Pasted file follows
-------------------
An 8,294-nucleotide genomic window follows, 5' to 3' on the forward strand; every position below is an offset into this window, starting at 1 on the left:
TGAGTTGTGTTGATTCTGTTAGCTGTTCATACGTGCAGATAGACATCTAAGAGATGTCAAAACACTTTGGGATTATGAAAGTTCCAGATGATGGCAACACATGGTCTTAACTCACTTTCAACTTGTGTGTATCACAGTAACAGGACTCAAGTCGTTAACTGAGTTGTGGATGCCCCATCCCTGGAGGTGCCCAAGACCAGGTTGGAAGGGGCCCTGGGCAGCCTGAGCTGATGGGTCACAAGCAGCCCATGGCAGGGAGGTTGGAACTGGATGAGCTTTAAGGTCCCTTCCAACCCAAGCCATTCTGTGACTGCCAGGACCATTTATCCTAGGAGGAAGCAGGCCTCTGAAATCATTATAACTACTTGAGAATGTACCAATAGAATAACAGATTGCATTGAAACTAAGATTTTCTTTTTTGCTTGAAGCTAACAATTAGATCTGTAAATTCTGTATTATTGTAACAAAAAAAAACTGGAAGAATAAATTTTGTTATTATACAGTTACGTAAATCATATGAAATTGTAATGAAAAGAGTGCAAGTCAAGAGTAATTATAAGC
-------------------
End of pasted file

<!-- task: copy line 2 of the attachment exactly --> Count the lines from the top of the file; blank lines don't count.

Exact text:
TGAGTTGTGTTGATTCTGTTAGCTGTTCATACGTGCAGATAGACATCTAAGAGATGTCAAAACACTTTGGGATTATGAAAGTTCCAGATGATGGCAACACATGGTCTTAACTCACTTTCAACTTGTGTGTATCACAGTAACAGGACTCAAGTCGTTAACTGAGTTGTGGATGCCCCATCCCTGGAGGTGCCCAAGACCAGGTTGGAAGGGGCCCTGGGCAGCCTGAGCTGATGGGTCACAAGCAGCCCATGGCAGGGAGGTTGGAACTGGATGAGCTTTAAGGTCCCTTCCAACCCAAGCCATTCTGTGACTGCCAGGACCATTTATCCTAGGAGGAAGCAGGCCTCTGAAATCATTATAACTACTTGAGAATGTACCAATAGAATAACAGATTGCATTGAAACTAAGATTTTCTTTTTTGCTTGAAGCTAACAATTAGATCTGTAAATTCTGTATTATTGTAACAAAAAAAAACTGGAAGAATAAATTTTGTTATTATACAGTTACGTAAATCATATGAAATTGTAATGAAAAGAGTGCAAGTCAAGAGTAATTATAAGC